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Brandy Rodriguez, ‘fearless’ advocate for Trinidad and Tobago's LGBTQ+ community, dies

Screenshot of Trinbagonian LGBTQ+ activist Brandy Rodriguez taken from a YouTube video profile of her for International Women's Day, via Soyini Nneka's channel.

Brandy Rodriguez, one of Trinidad and Tobago's most outspoken transgender and LGBTQ+ activists, has died. Friends described her passing on the morning of October 28 as “sudden,” prompting a flood of condolences on social media channels.

Many remembered Rodriguez as a staunch human rights defender and trans rights advocate, with the Trinidad and Tobago Transgender Coalition (of which she was president) posting photos of its “fearless leader” being presented with the 180th Commonwealth Points of Light Certificate. The award recognised her service to vulnerable local trans and LGBTQ+ communities, who are often marginalised and find themselves trying to survive on the fringes of society. It was an honour that many felt was “incredible and well-deserved,” as it celebrates inspirational acts of volunteerism across the Commonwealth, with regard to pressing social challenges.

Harriet Cross, the British High Commissioner to Trinidad and Tobago, who presented Rodriguez with the award, was saddened to learn of her passing:

Rodriguez’ death is a huge loss for the local LGBTQ+ community, in part because of the large grassroots reach of her work. For more than 20 years, she helped create safe spaces and economic opportunties for trans women, many of whom may have turned to prostitution because of a lack of alternatives. She also did a lot of work with people who were HIV-positive, leading an initiative to ensure that they could get any medication they needed, as well as advocating for an end to stigmatisation of the disease.

When she received the Points of Light award earlier this year, Rodriguez told the Trinidad and Tobago Newsday that it only gave her more of an impetus to continue her work:

This award […] will allow me to continue shedding light on the importance of including all people, particularly the transgender community. I will also use it to shine a spotlight on the importance of sexual and reproductive health rights. I know that, together, we will all be able to create a [Trinidad and Tobago] where everyone is comfortable and free to be themselves.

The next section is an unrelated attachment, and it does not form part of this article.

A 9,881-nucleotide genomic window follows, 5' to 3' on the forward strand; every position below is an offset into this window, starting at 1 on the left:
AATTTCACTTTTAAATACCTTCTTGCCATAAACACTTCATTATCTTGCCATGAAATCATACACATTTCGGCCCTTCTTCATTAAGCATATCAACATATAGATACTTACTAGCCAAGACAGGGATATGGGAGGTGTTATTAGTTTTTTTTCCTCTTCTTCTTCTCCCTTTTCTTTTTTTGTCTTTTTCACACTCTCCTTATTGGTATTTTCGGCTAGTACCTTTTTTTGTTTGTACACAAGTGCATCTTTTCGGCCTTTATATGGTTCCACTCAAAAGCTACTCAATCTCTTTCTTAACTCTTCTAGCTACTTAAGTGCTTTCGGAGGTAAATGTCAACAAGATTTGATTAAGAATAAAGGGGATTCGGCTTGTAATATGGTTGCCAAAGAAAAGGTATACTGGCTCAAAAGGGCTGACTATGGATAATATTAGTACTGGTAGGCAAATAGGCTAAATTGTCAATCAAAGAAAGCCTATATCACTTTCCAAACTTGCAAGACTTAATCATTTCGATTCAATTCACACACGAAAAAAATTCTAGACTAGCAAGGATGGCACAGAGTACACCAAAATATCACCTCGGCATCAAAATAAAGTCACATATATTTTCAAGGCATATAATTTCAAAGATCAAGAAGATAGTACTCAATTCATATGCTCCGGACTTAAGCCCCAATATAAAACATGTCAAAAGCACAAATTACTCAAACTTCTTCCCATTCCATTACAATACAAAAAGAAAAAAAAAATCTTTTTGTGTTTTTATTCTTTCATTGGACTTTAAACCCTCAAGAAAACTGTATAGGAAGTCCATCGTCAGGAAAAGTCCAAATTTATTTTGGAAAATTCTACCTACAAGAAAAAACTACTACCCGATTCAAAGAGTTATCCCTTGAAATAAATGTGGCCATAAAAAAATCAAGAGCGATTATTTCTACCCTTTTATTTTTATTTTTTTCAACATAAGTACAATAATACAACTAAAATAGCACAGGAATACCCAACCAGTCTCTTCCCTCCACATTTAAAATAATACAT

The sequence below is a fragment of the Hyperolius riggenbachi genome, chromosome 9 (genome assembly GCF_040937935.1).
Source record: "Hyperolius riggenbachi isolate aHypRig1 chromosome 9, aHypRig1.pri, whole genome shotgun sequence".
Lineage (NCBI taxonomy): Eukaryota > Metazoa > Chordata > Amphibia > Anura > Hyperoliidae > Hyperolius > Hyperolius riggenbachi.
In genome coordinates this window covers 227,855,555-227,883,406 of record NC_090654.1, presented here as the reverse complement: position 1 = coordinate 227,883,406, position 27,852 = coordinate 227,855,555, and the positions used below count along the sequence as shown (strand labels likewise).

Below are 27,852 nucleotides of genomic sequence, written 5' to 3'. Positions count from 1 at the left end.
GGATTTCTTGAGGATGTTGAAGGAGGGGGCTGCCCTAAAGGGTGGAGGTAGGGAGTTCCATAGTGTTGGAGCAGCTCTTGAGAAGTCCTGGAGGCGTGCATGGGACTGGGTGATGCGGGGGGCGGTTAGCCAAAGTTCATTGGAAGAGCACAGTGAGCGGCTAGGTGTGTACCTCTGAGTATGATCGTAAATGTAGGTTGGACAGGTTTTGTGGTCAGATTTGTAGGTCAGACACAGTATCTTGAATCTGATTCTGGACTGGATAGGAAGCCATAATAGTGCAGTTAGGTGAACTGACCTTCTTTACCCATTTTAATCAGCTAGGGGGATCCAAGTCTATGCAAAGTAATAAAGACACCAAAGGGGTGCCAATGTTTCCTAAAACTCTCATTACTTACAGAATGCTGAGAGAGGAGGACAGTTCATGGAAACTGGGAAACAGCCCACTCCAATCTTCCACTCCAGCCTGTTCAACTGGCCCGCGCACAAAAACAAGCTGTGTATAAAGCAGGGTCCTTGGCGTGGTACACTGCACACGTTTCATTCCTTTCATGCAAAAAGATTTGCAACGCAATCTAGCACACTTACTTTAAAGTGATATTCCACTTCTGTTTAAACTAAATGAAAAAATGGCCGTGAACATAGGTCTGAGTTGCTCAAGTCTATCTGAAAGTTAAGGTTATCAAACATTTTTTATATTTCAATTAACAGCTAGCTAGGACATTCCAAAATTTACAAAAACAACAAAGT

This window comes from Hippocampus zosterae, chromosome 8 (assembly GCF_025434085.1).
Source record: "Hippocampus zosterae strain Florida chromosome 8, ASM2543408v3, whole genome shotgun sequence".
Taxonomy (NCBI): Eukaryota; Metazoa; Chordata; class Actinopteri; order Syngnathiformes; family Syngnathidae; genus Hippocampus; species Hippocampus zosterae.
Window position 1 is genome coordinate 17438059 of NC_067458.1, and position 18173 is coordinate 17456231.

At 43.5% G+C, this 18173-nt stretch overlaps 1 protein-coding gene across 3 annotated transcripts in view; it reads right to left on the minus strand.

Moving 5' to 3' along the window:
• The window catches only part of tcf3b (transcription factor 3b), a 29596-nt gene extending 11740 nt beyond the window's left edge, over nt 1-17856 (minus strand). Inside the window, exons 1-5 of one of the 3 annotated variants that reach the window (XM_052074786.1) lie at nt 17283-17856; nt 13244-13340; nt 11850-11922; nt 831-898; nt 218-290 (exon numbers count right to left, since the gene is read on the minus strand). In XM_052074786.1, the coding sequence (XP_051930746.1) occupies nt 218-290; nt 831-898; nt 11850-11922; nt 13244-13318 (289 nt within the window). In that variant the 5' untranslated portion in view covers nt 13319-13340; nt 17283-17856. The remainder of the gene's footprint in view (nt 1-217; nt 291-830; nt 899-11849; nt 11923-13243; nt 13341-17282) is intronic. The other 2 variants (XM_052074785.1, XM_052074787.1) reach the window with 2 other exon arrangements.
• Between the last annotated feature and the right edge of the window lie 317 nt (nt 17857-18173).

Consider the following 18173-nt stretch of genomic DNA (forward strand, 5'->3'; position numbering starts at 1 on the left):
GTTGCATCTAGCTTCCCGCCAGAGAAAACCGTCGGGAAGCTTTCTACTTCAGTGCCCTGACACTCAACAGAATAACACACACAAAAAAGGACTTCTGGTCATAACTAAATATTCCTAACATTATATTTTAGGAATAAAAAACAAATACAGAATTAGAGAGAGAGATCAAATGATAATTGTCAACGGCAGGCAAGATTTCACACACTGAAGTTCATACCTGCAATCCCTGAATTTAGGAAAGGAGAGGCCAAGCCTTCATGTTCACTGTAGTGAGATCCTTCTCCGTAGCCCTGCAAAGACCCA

Trinidad and Tobago marked its 2020 International Women's Day celebrations by highlighting Rodriguez’ consultancy work for the Trinidad and Tobago Sex Workers Coalition, as well as her tireless leadership of the Trinidad and Tobago Transgender Coalition, which she headed from 2017 until her death:

She has led efforts for intervention with NGOs, Governments, and key populations through community empowerment, and has been an instrumental agent in the advancement of Trans rights in Trinidad and Tobago. Her work has assisted with the reduction of exclusion, discrimination, and violence of marginalized groups – especially Trans-Women.

Brandy is phenomenal because of her bravery, her humility, her selflessness, and the fact that she is committed to empowering lives of those whose voices go unheard.

Rodriguez’ life was dedicated to ending discrimination against the LGBTQ+ community, and ensuring that its members had equal and proper access to health services and economic opportunities. In the words of Jason Jones, who successfully dismantled long outdated laws against homosexuality in Trinidad and Tobago in a 2018 court victory that declared those laws unconstitutional:

Brandy has been a pillar of our community for decades & made huge strides in the fight for equality and freedom for LGBTQ+ citizens. Her fight for Trans rights and her indomitable spirit will never be forgotten nor replaced. She truly was one of a kind. Rest in peace Brandy. 🇹🇹🏳️‍⚧️🏳️‍🌈🌈✊🏽🙏🏾🕊💜

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